The Nightstand

Book news and gossip.

New York's latest literary sensation, Jonathan Safran Foer, who has small hands and brown eyes and a brilliant debut novel to his credit, had dinner and at least three Stolis on the rocks on Saturday night at the Queen City Grill in Belltown. The next morning, his book Everything Is Illuminated appeared for the first time on The New York Times best-seller list.

Foer, 25, began his reading at Elliott Bay on Saturday with a story about trying to get a beer late Friday at the W Hotel. The woman at the bar wouldn't take his out-of-state license and demanded another form of ID. Foer had a copy of his book with him; he showed her his name on the cover and his picture on the inside flap. She looked at the picture, and then at him, and then back at the book, and then, skeptically, she said, "Well, what's it about?"

Jonathan Foer is about to be, but is not yet, famous. According to Francine Prose (the most aptly named lit critic ever): "Not since Anthony Burgess' A Clockwork Orange has the English language been simultaneously mauled and energized with such brilliance and such brio."

At Queen City after the reading, Foer energetically mauled with brilliance and brio the goat cheese appetizer, during the consumption of which it became clear that Foer had no idea how to eat roasted garlic. Educated at Princeton and at work on a second novel and a nonfiction piece for The New Yorker, he watched with wonder as someone used a miniature fork to dig out a clove from a roasted garlic bulb; "How did you know how to do that?" he asked. He loved it and kept saying, "Who ordered this?"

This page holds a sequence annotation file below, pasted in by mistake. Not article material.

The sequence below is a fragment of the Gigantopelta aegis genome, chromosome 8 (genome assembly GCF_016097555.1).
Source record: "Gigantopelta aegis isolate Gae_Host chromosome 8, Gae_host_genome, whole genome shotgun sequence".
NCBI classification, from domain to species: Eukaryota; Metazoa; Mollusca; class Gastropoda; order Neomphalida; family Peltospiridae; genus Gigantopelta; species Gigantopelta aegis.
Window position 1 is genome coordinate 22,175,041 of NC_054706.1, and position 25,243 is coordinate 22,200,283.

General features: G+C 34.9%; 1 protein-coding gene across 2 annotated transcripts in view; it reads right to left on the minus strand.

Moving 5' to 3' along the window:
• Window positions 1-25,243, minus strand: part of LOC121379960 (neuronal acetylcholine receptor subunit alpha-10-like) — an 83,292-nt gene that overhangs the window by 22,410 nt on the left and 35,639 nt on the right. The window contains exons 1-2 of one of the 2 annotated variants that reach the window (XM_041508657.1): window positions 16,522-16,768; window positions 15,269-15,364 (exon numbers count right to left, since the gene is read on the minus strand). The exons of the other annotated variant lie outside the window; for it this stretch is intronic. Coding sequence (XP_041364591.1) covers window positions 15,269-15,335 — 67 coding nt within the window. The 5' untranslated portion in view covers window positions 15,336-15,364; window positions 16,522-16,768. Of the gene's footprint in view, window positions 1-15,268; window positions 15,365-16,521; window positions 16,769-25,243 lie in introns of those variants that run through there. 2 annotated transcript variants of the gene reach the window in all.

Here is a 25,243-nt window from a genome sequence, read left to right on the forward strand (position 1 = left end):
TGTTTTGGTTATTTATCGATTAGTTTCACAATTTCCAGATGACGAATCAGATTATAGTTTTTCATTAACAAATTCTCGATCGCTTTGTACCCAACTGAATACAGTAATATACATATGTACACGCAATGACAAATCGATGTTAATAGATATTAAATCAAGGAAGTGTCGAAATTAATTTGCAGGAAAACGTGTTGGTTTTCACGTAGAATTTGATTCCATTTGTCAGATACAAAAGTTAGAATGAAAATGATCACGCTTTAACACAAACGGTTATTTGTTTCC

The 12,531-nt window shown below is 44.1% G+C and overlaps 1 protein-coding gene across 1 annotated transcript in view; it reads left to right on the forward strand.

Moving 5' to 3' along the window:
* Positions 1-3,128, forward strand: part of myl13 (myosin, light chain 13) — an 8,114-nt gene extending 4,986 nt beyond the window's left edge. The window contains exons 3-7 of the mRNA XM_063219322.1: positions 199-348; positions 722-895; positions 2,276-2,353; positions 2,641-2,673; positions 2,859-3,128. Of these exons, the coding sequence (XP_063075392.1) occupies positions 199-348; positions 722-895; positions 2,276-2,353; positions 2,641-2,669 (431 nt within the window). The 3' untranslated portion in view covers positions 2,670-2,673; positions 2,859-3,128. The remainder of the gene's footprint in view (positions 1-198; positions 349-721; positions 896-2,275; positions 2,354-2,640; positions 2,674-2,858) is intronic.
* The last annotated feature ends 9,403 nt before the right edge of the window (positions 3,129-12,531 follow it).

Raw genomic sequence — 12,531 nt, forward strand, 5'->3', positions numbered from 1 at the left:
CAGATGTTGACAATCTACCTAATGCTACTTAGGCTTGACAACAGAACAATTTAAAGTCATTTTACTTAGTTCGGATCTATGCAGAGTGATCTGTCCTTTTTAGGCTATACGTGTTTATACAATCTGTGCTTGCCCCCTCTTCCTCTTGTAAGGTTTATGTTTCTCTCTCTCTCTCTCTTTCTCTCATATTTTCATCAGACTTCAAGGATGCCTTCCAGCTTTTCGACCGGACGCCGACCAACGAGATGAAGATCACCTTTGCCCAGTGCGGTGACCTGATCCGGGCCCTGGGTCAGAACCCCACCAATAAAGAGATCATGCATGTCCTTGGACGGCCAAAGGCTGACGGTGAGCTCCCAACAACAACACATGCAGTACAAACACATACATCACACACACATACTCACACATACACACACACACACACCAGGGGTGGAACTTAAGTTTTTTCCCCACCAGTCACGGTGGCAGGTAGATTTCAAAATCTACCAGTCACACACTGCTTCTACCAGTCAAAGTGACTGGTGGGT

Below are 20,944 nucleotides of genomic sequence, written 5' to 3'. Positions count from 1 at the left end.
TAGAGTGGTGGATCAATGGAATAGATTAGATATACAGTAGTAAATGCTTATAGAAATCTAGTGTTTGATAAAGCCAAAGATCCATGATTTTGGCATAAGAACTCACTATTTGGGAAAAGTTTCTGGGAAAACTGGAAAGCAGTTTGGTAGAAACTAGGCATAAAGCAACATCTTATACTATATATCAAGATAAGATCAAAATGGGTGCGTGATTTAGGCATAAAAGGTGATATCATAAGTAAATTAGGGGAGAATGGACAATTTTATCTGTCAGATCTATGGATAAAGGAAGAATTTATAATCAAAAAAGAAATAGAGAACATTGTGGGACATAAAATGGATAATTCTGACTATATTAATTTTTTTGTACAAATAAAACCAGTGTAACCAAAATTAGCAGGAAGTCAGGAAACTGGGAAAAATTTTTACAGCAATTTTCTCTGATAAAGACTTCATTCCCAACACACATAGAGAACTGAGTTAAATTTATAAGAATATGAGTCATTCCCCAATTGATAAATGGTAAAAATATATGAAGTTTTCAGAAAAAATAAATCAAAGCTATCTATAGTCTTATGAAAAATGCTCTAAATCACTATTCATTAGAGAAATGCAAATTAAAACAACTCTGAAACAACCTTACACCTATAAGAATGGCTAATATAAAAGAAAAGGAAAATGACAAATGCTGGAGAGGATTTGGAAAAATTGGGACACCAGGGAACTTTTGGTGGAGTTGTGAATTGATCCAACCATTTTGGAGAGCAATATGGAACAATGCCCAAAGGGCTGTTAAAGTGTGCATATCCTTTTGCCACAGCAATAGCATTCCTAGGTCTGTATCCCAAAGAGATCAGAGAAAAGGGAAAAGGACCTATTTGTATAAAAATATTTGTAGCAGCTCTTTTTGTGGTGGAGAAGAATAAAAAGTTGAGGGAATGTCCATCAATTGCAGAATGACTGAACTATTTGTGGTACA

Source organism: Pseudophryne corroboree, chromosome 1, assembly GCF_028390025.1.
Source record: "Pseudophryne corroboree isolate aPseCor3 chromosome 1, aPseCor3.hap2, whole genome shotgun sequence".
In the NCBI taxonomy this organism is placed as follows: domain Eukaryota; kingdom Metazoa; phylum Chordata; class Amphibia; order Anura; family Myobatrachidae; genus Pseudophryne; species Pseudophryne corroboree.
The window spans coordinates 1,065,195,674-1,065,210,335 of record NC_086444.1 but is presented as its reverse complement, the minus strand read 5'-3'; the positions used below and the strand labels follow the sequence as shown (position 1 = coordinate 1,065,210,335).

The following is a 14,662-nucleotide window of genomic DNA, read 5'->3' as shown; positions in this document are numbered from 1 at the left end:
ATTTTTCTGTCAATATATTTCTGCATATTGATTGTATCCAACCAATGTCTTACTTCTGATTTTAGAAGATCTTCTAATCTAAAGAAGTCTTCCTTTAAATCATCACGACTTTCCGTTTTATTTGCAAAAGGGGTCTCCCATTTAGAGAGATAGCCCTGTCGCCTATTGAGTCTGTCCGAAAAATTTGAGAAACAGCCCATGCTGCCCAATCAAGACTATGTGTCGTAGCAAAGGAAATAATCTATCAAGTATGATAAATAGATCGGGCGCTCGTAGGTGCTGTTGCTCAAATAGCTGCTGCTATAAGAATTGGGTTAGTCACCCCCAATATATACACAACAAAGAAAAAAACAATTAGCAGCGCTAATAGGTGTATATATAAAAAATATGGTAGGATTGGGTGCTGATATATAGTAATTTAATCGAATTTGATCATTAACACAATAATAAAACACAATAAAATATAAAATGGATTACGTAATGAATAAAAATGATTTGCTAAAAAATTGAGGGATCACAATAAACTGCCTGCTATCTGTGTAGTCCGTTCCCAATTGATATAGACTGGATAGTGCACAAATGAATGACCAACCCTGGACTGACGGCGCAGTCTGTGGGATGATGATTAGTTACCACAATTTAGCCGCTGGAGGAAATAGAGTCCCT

Foer is disarmingly boyish. He's also very cute (albeit straight, I'm sad to report, and, as of a month and a half ago, taken). Everything Is Illuminated was his thesis at Princeton; Joyce Carol Oates was his adviser. "She said to me, 'The secret to art, and it's no great secret, is that it has to be interesting.'" Foer says he thought, "Man, what a letdown," but the advice changed his life.

Someone asked whether the story about the book jacket photo at the hotel bar was all made up. (It wasn't.) Someone else said he should tell that story at every city he visits.

Foer smiled and said, "I might."

Jonathan Safran Foer wants mail. In every city he visits, he hands out blank postcards on which he tells people to draw, or write, their self-portrait. Send a self-portrait to him at P.O. Box 508, Jackson Heights, N.Y. 11372-0508.

cfrizzelle@seattleweekly.com

 
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